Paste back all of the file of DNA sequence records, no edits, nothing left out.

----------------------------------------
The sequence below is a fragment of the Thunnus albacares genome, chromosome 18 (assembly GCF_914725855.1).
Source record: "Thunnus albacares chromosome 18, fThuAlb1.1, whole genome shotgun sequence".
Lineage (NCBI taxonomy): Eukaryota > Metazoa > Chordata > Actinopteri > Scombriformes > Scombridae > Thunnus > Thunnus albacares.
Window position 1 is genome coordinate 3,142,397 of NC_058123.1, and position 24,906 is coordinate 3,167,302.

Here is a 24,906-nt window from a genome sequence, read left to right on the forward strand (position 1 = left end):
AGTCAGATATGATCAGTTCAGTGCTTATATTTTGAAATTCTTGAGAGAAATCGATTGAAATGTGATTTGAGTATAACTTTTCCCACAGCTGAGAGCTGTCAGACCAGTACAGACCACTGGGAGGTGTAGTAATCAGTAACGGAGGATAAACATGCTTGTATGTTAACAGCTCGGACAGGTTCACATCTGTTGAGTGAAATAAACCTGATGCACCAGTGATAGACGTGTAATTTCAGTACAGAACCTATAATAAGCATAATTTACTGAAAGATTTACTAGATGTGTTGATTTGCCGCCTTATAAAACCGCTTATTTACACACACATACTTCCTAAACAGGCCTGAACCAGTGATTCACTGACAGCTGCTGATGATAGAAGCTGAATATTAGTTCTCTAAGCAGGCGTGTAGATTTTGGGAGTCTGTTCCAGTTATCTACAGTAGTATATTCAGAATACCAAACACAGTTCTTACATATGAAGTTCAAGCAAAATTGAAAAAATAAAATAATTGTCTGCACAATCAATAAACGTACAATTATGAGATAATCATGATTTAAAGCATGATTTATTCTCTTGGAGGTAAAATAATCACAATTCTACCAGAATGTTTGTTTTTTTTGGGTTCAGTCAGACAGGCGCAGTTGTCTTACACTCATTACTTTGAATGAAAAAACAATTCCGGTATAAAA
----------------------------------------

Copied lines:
The sequence below is a fragment of the Thunnus albacares genome, chromosome 18 (assembly GCF_914725855.1).
Source record: "Thunnus albacares chromosome 18, fThuAlb1.1, whole genome shotgun sequence".
Lineage (NCBI taxonomy): Eukaryota > Metazoa > Chordata > Actinopteri > Scombriformes > Scombridae > Thunnus > Thunnus albacares.
Window position 1 is genome coordinate 3,142,397 of NC_058123.1, and position 24,906 is coordinate 3,167,302.

Here is a 24,906-nt window from a genome sequence, read left to right on the forward strand (position 1 = left end):
AGTCAGATATGATCAGTTCAGTGCTTATATTTTGAAATTCTTGAGAGAAATCGATTGAAATGTGATTTGAGTATAACTTTTCCCACAGCTGAGAGCTGTCAGACCAGTACAGACCACTGGGAGGTGTAGTAATCAGTAACGGAGGATAAACATGCTTGTATGTTAACAGCTCGGACAGGTTCACATCTGTTGAGTGAAATAAACCTGATGCACCAGTGATAGACGTGTAATTTCAGTACAGAACCTATAATAAGCATAATTTACTGAAAGATTTACTAGATGTGTTGATTTGCCGCCTTATAAAACCGCTTATTTACACACACATACTTCCTAAACAGGCCTGAACCAGTGATTCACTGACAGCTGCTGATGATAGAAGCTGAATATTAGTTCTCTAAGCAGGCGTGTAGATTTTGGGAGTCTGTTCCAGTTATCTACAGTAGTATATTCAGAATACCAAACACAGTTCTTACATATGAAGTTCAAGCAAAATTGAAAAAATAAAATAATTGTCTGCACAATCAATAAACGTACAATTATGAGATAATCATGATTTAAAGCATGATTTATTCTCTTGGAGGTAAAATAATCACAATTCTACCAGAATGTTTGTTTTTTTTGGGTTCAGTCAGACAGGCGCAGTTGTCTTACACTCATTACTTTGAATGAAAAAACAATTCCGGTATAAAA